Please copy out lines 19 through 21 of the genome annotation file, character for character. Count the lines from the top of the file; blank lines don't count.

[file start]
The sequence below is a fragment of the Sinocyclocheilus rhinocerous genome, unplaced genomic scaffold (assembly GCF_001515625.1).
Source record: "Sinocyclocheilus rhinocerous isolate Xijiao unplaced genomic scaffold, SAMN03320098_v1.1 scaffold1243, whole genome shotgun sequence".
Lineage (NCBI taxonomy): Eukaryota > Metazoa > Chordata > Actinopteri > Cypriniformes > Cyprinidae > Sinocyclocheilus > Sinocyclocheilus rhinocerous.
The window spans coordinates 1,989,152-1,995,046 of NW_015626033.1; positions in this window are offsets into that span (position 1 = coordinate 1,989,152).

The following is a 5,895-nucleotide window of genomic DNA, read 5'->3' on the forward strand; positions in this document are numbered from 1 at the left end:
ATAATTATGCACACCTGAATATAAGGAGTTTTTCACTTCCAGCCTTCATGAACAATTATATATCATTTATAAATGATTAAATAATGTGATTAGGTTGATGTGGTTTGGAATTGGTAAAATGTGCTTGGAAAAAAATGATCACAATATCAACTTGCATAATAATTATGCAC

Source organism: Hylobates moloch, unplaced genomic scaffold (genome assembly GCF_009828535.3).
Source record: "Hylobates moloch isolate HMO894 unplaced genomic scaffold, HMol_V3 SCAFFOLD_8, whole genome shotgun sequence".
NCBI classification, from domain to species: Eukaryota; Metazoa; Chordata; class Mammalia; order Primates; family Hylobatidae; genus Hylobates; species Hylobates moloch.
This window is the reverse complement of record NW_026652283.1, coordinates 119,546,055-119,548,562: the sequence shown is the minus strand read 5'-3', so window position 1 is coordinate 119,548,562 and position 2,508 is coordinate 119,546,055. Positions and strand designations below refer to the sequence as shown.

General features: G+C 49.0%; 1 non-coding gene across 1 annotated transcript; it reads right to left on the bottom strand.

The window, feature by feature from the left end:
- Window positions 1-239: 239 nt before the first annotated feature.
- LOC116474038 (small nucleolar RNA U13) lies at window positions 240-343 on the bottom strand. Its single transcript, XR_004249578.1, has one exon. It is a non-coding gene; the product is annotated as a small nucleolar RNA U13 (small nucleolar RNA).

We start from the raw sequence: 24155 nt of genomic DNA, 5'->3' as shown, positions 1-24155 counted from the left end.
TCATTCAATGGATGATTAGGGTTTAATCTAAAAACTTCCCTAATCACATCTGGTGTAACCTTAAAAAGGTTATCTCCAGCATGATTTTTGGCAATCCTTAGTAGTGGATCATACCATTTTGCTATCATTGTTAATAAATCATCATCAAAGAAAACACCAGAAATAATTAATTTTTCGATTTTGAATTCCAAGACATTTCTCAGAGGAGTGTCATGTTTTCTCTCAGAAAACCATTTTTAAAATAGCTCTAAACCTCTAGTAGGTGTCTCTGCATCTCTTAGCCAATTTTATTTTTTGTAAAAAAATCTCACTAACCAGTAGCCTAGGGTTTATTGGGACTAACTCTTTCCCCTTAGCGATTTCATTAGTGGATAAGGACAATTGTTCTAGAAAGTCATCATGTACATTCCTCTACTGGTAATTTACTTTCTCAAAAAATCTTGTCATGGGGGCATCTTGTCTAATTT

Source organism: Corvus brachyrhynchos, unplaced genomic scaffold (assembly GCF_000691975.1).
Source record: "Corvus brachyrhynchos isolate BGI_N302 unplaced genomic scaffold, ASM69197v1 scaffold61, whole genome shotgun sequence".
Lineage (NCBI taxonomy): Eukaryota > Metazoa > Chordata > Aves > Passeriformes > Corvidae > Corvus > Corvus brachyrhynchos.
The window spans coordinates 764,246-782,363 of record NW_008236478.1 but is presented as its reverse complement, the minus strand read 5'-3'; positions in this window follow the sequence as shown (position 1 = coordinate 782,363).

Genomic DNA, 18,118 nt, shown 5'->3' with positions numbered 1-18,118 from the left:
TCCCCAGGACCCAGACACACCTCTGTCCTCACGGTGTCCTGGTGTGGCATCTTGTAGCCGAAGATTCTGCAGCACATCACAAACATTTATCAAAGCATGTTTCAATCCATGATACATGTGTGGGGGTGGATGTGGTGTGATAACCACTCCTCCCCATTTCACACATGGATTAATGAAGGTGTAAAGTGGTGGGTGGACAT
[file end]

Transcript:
Lineage (NCBI taxonomy): Eukaryota > Metazoa > Chordata > Aves > Passeriformes > Corvidae > Corvus > Corvus brachyrhynchos.
The window spans coordinates 764,246-782,363 of record NW_008236478.1 but is presented as its reverse complement, the minus strand read 5'-3'; positions in this window follow the sequence as shown (position 1 = coordinate 782,363).

Genomic DNA, 18,118 nt, shown 5'->3' with positions numbered 1-18,118 from the left: